When Multimarket Firms Diversifies Its Factors – By Phineas upham

By Phineas Upham

Can a multimarket firm successfully diversify its resources? What happens when they do? Cynthia A. Montgomery and Birger Wernerfelt present a study on this subject in the essay “Diversification.”  In the paper, the authors test whether a company’s average rent decreases the further afield it transfers factors from their main business. The essay also touches on the effect of resource specificity on firm profit.

This essay indirectly applies to management literature and business organization. If the factors of a company within its core market experience slack or failure, the company might do better if they transfer these factors to a different market.  But two problems surface, and the authors of the essay clearly illustrate and differentiate both problems. The first problem with diversifying for a firm is that average firm rents are predicted to decrease. This statement is backed by two points; firstly, the broad diversification means less specified assets which can be diversified, and, secondly, the resources transferred to a new market should experience a decrease in rent.  The second problem the authors discuss involves the value of the resources. The authors state that the more afield the factors transfer from the main market, the lower the rent, and that they experience a greater loss in rent extraction the more specialized the resources are to the original market when transferred.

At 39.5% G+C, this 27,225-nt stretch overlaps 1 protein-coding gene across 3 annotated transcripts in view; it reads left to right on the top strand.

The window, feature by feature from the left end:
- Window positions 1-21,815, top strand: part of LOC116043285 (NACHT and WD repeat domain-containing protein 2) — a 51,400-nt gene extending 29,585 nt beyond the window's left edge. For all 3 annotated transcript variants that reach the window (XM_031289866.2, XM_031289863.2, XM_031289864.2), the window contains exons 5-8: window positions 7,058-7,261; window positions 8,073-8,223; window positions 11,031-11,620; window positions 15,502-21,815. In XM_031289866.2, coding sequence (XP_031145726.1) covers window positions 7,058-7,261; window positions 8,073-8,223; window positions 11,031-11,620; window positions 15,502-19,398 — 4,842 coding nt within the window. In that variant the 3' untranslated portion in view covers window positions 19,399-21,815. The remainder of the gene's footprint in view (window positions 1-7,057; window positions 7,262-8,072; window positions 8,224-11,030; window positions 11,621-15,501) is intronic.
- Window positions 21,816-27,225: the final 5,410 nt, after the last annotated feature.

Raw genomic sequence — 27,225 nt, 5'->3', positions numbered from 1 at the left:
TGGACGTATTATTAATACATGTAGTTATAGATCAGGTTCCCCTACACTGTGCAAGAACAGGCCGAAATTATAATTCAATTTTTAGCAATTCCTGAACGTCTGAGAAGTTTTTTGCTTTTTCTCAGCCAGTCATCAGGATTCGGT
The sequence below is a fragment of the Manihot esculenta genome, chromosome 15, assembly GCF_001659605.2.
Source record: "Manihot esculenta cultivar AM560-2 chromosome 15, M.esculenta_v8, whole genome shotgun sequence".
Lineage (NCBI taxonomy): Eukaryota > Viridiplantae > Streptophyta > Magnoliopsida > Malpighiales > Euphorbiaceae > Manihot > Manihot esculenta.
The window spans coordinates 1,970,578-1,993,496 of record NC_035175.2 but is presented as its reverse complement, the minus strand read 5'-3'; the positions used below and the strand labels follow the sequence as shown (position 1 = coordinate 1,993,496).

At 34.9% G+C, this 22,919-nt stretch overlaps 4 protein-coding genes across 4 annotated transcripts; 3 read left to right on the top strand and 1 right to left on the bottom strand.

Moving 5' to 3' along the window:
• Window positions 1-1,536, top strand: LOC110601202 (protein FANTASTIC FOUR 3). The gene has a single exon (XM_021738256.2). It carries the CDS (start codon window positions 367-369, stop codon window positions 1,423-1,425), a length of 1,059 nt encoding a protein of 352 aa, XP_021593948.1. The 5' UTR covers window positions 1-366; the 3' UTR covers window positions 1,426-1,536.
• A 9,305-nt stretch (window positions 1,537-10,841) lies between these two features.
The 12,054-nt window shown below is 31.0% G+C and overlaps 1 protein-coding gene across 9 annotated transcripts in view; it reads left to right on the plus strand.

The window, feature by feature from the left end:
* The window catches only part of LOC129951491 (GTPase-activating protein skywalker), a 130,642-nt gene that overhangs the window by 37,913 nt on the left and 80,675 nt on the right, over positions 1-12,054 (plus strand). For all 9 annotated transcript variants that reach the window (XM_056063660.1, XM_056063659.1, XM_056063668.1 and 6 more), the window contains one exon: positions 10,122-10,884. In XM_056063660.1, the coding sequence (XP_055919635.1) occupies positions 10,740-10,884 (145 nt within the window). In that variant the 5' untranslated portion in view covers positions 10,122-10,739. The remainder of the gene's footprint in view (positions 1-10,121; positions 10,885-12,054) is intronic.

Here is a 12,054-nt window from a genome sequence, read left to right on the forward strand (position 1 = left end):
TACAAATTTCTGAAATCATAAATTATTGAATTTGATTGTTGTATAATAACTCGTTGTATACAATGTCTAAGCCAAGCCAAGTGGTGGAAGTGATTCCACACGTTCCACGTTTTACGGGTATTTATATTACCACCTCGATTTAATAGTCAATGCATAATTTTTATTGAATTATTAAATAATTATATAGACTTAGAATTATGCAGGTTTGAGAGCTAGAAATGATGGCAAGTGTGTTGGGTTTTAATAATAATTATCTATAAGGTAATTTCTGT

In my opinion, however, there are two issues with the aforementioned analysis in the paper. The first issue has to do with the reasons a firm diversifies in the first place. While the essay lists only two reasons, I believe there are other practical reasons that a firm might diversity its markets. One reason could be if a firm gains rent based on a name-brand. The second issue with the analysis in the paper is that a company that was hit with severe market cycle effects might create a second related business that it could transfer it factors to during economic slumps.  

This article was written by Phineas Upham
. Phineas Upham is an investor from SF and NYC. For more details visit his website at www.phineas-upham.com and his twitter page at Phineas Upham Twitter




Leave a Reply